Remember the three British school girls who left the UK early in 2015 and were believed to be travelling to Syria to become 'Jihadi brides'?
Little has been reported about the girls after a mass of media attention immediately following them leaving the UK. But one-week ago there were reports that the girls were on the run and updates since have been unavailable.
The story of their alleged escape from Isil broke following a report by a blogger in Mosul who claimed "three young girls were missing and Isis [or Isil] was searching checkpoints for them".
The Independent raised questions about whether or not the girls should be allowed back into the UK as it reported "The Mosul Eye Facebook page, which claims to be written by an independent historian living inside the Iraqi Isis stronghold, wrote on 2 May: "Three girls, (Foreigners - British) married to Isis militants, reported missing, and Isis announced to all its check points to search for them. It is believed that those girls have escaped."
In February we reported "Glasgow woman Aqsa Mahmood, 20, is believed to have inspired or encouraged on social media three missing teens to leave home and join her in Syria. Mahmood left the UK to become a Jihadi bride in Syria in 2013. Sunday all three young women missing from home and reportedly either in Syria or on their way there having followed Mahmood's lead are named as Kadiza Sultana, 16, and Shamima Begum and Amira Abase, 15."
There was a flurry of activity as authorities here and abroad tried to prevent the girls crossing from Turkey into Syria but it was too late.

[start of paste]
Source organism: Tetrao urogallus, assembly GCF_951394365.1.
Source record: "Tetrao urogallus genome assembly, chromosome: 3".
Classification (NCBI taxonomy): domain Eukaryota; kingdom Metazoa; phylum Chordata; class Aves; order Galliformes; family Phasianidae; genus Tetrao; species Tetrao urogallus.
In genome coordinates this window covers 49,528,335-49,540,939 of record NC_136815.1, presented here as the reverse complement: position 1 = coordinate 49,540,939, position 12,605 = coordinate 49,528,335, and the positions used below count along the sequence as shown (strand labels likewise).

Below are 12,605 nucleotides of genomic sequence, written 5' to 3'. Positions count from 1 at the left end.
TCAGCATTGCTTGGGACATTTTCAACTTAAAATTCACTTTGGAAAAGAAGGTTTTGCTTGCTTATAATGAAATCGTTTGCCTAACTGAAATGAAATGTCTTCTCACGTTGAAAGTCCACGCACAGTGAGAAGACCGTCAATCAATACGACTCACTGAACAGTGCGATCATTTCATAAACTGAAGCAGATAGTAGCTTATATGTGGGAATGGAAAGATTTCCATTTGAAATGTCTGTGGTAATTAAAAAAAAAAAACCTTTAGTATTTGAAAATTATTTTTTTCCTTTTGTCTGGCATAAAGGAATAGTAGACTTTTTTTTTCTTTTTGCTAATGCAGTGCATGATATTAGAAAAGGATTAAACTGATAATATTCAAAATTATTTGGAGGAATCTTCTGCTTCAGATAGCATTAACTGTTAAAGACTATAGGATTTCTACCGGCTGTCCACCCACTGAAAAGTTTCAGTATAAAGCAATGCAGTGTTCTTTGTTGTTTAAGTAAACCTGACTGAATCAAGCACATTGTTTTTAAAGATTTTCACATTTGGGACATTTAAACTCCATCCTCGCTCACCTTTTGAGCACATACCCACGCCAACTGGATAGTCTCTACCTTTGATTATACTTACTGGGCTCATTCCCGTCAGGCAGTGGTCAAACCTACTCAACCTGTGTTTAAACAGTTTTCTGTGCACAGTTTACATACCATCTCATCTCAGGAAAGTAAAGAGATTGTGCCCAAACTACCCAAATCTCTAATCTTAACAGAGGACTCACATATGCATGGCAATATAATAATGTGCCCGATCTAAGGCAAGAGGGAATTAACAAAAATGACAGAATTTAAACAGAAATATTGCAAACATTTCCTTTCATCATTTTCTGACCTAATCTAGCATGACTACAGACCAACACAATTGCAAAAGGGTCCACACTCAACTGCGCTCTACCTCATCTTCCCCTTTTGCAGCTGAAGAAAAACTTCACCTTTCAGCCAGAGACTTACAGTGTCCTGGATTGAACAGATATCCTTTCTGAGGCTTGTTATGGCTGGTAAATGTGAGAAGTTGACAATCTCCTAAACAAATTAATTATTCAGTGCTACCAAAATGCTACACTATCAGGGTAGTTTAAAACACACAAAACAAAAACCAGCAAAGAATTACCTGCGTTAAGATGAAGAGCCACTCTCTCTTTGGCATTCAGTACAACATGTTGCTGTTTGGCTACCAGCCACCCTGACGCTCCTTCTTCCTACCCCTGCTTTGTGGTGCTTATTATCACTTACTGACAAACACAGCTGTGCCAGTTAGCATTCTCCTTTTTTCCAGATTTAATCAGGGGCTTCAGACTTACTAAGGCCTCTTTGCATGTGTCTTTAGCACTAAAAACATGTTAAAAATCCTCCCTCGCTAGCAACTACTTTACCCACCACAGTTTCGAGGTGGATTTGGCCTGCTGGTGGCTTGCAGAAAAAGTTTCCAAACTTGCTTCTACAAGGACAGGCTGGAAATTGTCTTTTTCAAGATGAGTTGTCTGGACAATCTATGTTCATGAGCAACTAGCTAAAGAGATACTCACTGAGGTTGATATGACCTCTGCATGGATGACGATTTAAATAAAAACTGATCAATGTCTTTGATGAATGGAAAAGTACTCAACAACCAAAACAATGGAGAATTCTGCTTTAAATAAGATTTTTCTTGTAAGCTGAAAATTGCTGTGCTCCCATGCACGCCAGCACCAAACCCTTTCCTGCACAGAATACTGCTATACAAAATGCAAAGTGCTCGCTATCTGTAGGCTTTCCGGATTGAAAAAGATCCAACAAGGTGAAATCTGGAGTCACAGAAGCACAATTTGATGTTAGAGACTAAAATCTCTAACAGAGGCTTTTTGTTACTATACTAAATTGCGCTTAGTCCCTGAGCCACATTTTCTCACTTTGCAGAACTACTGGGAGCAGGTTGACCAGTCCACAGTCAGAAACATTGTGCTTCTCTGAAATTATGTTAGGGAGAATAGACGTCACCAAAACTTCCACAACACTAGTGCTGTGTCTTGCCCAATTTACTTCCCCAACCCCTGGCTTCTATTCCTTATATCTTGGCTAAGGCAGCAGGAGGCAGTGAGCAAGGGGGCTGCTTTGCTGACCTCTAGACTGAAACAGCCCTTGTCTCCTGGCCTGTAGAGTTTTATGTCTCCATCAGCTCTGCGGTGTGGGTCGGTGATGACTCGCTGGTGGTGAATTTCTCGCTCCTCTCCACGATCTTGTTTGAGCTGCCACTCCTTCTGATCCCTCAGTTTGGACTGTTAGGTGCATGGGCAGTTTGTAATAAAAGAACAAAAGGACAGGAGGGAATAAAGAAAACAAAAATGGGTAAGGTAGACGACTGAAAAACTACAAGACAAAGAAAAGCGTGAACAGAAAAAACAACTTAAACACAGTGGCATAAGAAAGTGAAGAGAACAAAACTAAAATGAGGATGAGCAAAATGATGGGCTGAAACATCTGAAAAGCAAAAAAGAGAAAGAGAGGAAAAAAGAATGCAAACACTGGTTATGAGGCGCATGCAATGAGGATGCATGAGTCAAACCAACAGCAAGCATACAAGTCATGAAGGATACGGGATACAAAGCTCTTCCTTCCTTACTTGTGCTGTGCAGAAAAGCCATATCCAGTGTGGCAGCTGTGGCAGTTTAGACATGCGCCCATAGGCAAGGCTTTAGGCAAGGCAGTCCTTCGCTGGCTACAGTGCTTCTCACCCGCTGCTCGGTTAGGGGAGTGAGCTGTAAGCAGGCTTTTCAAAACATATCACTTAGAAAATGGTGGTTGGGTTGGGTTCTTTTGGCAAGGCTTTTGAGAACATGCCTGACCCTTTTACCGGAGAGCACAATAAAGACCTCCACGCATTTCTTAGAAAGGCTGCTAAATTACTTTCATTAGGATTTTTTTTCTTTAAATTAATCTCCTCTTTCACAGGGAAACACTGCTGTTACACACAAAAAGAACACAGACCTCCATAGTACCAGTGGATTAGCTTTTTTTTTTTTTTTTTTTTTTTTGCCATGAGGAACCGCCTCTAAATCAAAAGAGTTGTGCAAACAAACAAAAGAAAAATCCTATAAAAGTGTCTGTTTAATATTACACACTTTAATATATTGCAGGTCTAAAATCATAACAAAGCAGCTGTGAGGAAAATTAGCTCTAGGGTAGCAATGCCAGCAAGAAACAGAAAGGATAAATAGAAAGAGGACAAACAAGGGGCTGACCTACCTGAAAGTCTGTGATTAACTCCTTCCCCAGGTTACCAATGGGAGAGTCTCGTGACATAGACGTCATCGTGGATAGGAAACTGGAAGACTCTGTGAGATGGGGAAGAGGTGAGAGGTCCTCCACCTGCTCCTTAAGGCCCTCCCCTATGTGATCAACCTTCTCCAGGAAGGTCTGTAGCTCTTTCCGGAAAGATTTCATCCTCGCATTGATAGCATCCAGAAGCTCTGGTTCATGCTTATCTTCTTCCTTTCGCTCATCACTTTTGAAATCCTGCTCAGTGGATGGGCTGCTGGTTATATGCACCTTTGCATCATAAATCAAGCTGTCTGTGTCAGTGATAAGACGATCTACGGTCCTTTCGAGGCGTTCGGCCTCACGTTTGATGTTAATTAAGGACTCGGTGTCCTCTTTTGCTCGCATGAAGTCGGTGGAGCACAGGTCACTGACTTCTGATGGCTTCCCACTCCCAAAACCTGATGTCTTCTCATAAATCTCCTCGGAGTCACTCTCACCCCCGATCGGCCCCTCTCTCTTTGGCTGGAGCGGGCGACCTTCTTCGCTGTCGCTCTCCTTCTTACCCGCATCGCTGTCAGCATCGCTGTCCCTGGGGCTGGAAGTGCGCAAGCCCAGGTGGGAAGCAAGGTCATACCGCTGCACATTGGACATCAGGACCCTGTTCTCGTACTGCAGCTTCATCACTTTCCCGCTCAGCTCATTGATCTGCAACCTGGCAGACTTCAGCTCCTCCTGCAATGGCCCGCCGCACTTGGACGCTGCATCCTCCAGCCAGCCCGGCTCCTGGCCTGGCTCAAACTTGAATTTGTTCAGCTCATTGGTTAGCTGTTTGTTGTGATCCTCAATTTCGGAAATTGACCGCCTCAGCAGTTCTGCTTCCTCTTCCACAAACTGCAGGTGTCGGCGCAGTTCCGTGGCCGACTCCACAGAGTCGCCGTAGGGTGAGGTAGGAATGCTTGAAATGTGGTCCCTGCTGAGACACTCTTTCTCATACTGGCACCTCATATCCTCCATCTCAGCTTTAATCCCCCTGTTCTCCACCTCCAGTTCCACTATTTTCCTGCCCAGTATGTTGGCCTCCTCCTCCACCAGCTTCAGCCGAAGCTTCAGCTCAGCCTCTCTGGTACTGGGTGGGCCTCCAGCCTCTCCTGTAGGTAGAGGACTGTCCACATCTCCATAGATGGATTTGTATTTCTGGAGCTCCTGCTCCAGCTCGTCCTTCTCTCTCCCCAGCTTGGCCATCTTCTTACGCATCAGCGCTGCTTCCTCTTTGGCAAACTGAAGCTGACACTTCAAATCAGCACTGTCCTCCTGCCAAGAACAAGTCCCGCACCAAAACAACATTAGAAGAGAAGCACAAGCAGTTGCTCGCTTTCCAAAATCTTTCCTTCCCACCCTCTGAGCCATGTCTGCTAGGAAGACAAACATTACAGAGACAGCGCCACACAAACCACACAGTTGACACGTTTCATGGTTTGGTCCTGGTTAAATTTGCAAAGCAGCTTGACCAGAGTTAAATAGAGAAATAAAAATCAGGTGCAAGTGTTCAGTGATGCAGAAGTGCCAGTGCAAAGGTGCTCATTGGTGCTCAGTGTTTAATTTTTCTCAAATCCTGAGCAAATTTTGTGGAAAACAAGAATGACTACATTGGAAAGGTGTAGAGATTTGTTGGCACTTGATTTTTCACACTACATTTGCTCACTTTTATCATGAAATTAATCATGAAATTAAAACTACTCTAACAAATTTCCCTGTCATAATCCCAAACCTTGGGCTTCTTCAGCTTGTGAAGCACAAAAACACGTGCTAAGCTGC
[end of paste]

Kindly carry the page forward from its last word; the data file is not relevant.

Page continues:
When former foreign secretary William Hague was challenged as to how these young girls could leave the UK without being noticed by border agency staff or governments spies in the UK he tried to shift blame.
Hague reminded the interviewer that people in the UK have objected to government plans for wider snooping on citizens online saying in this case the girls travelling is ultimately the responsibility of the airlines.
But the fact is social media accounts used by Aqsa Mahmood are already monitored by government spies in the UK as she is now deemed a terrorist by British authorities.
The new Tory majority government plans to widen snooping on British citizens which seems a pointless exercise unless it is for a different purpose than the one touted.
A week ago Home Secretary Theresa May "declined to say whether three British teenagers who are reported to be on the run from Isis after joining the terror group in Syria would be allowed back into the UK".
There is little doubt that behind the scenes, and unreported, action is being taken. What that action is will be revealed in time.
Should the girls be allowed back into the UK as free citizens, with restrictions or not at all?